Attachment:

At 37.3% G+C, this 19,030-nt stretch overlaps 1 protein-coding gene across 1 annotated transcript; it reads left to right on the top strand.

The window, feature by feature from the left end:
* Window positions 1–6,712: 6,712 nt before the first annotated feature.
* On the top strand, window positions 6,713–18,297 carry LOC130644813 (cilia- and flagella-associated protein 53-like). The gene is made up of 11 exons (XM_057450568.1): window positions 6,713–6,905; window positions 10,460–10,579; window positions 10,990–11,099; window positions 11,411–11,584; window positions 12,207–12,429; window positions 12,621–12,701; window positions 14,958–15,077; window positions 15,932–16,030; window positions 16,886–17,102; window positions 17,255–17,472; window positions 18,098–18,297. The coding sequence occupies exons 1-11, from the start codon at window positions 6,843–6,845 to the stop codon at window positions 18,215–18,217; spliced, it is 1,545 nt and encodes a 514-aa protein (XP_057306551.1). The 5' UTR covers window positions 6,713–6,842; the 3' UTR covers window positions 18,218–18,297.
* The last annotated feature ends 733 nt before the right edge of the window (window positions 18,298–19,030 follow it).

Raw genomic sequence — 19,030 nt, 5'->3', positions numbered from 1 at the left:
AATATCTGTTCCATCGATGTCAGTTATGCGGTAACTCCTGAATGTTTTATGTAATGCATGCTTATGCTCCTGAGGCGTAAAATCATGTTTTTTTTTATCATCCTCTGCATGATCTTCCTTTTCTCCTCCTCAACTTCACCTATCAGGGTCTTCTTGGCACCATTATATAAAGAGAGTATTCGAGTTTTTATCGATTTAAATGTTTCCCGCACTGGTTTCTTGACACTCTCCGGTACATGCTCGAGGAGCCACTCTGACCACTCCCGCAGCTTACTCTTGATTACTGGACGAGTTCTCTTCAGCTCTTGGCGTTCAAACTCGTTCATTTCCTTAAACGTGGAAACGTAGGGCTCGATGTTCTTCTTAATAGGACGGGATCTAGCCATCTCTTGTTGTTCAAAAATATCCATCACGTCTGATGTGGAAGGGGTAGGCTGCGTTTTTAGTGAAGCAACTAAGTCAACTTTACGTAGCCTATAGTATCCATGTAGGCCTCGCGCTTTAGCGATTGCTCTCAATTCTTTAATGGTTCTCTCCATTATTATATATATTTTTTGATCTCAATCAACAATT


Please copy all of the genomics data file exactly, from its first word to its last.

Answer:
At 37.3% G+C, this 19,030-nt stretch overlaps 1 protein-coding gene across 1 annotated transcript; it reads left to right on the top strand.

The window, feature by feature from the left end:
* Window positions 1–6,712: 6,712 nt before the first annotated feature.
* On the top strand, window positions 6,713–18,297 carry LOC130644813 (cilia- and flagella-associated protein 53-like). The gene is made up of 11 exons (XM_057450568.1): window positions 6,713–6,905; window positions 10,460–10,579; window positions 10,990–11,099; window positions 11,411–11,584; window positions 12,207–12,429; window positions 12,621–12,701; window positions 14,958–15,077; window positions 15,932–16,030; window positions 16,886–17,102; window positions 17,255–17,472; window positions 18,098–18,297. The coding sequence occupies exons 1-11, from the start codon at window positions 6,843–6,845 to the stop codon at window positions 18,215–18,217; spliced, it is 1,545 nt and encodes a 514-aa protein (XP_057306551.1). The 5' UTR covers window positions 6,713–6,842; the 3' UTR covers window positions 18,218–18,297.
* The last annotated feature ends 733 nt before the right edge of the window (window positions 18,298–19,030 follow it).

Raw genomic sequence — 19,030 nt, 5'->3', positions numbered from 1 at the left:
AATATCTGTTCCATCGATGTCAGTTATGCGGTAACTCCTGAATGTTTTATGTAATGCATGCTTATGCTCCTGAGGCGTAAAATCATGTTTTTTTTTATCATCCTCTGCATGATCTTCCTTTTCTCCTCCTCAACTTCACCTATCAGGGTCTTCTTGGCACCATTATATAAAGAGAGTATTCGAGTTTTTATCGATTTAAATGTTTCCCGCACTGGTTTCTTGACACTCTCCGGTACATGCTCGAGGAGCCACTCTGACCACTCCCGCAGCTTACTCTTGATTACTGGACGAGTTCTCTTCAGCTCTTGGCGTTCAAACTCGTTCATTTCCTTAAACGTGGAAACGTAGGGCTCGATGTTCTTCTTAATAGGACGGGATCTAGCCATCTCTTGTTGTTCAAAAATATCCATCACGTCTGATGTGGAAGGGGTAGGCTGCGTTTTTAGTGAAGCAACTAAGTCAACTTTACGTAGCCTATAGTATCCATGTAGGCCTCGCGCTTTAGCGATTGCTCTCAATTCTTTAATGGTTCTCTCCATTATTATATATATTTTTTGATCTCAATCAACAATT